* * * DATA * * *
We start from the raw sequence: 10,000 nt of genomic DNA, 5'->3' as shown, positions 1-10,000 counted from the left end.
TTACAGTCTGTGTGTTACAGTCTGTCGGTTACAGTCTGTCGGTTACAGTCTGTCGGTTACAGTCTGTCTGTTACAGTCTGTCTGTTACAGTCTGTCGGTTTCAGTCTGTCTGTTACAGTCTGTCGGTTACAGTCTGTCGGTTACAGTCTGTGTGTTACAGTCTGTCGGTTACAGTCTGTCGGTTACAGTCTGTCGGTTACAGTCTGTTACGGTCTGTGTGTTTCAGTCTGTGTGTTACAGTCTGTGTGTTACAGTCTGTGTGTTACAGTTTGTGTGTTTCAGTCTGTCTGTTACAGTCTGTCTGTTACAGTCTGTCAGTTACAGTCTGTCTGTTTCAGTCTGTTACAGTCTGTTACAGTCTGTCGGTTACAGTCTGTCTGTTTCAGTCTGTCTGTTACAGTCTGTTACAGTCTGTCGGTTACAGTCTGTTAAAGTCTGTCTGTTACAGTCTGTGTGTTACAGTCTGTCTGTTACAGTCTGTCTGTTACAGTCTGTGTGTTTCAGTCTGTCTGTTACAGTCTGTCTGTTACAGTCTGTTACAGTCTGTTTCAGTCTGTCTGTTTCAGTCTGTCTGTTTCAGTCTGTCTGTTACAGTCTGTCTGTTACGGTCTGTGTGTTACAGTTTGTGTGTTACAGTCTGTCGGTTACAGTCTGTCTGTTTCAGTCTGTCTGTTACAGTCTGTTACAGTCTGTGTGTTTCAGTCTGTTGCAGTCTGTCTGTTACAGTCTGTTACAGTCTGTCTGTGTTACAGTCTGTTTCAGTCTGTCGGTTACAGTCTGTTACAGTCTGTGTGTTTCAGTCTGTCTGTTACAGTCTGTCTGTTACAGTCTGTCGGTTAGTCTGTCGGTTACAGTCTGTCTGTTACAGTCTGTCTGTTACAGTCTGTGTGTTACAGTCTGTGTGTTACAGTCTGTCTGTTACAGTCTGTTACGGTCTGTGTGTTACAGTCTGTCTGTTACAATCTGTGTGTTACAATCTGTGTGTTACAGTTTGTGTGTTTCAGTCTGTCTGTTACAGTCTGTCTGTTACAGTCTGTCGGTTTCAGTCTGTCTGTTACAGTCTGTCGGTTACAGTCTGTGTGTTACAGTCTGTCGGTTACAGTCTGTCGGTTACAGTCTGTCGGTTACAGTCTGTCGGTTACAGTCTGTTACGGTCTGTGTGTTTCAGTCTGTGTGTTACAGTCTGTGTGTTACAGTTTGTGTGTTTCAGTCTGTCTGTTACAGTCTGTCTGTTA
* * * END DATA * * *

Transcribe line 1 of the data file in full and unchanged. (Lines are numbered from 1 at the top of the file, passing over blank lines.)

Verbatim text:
We start from the raw sequence: 10,000 nt of genomic DNA, 5'->3' as shown, positions 1-10,000 counted from the left end.